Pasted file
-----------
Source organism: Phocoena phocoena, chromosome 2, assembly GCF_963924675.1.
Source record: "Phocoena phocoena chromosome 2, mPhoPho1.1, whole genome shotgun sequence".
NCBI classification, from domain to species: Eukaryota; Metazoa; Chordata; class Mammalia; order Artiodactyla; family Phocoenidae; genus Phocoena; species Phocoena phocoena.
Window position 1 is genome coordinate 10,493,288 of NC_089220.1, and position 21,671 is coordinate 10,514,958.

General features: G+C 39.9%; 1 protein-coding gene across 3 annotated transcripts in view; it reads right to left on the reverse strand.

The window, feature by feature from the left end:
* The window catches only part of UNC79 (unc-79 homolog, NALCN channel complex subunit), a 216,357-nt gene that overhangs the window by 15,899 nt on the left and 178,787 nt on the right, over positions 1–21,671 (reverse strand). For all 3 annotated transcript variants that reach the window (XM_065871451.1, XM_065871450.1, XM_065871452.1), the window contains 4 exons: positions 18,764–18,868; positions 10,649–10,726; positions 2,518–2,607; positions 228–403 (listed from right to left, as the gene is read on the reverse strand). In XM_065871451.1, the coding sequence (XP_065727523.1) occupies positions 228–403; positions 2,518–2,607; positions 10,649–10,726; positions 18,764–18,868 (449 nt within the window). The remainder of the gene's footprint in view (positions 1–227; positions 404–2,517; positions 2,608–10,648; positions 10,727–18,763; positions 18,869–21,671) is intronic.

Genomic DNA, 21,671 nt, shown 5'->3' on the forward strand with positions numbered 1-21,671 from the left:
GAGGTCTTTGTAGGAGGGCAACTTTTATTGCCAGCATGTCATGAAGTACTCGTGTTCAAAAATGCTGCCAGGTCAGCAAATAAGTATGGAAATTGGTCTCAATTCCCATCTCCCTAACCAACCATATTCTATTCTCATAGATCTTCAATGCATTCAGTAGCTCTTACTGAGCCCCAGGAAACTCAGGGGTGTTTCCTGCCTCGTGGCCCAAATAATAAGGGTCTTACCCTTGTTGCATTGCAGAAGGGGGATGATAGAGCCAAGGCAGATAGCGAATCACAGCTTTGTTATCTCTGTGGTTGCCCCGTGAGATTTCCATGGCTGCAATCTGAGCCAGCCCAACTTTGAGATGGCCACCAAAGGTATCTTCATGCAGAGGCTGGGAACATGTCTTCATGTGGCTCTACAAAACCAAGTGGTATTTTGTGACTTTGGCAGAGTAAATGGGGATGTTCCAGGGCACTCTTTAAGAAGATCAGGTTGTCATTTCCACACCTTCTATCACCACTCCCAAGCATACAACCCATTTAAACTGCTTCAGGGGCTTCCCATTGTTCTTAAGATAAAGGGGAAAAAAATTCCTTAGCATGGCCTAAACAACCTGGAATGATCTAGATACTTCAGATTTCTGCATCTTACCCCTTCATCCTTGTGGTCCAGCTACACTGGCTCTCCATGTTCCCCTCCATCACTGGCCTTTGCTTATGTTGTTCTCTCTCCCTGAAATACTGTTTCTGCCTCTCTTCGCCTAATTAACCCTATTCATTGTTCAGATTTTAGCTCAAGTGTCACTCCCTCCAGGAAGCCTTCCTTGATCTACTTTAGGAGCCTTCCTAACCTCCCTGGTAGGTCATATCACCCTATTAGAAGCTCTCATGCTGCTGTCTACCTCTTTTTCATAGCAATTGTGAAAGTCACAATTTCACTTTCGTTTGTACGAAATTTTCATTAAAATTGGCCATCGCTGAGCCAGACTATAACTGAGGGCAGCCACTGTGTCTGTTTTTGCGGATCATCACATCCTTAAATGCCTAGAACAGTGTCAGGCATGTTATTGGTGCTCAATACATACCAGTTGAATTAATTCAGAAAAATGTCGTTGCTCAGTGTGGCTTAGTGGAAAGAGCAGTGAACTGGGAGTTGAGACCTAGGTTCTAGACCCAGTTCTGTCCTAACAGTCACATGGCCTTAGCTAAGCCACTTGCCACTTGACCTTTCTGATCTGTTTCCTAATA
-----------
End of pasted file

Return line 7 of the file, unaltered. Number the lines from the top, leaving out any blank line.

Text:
* The window catches only part of UNC79 (unc-79 homolog, NALCN channel complex subunit), a 216,357-nt gene that overhangs the window by 15,899 nt on the left and 178,787 nt on the right, over positions 1–21,671 (reverse strand). For all 3 annotated transcript variants that reach the window (XM_065871451.1, XM_065871450.1, XM_065871452.1), the window contains 4 exons: positions 18,764–18,868; positions 10,649–10,726; positions 2,518–2,607; positions 228–403 (listed from right to left, as the gene is read on the reverse strand). In XM_065871451.1, the coding sequence (XP_065727523.1) occupies positions 228–403; positions 2,518–2,607; positions 10,649–10,726; positions 18,764–18,868 (449 nt within the window). The remainder of the gene's footprint in view (positions 1–227; positions 404–2,517; positions 2,608–10,648; positions 10,727–18,763; positions 18,869–21,671) is intronic.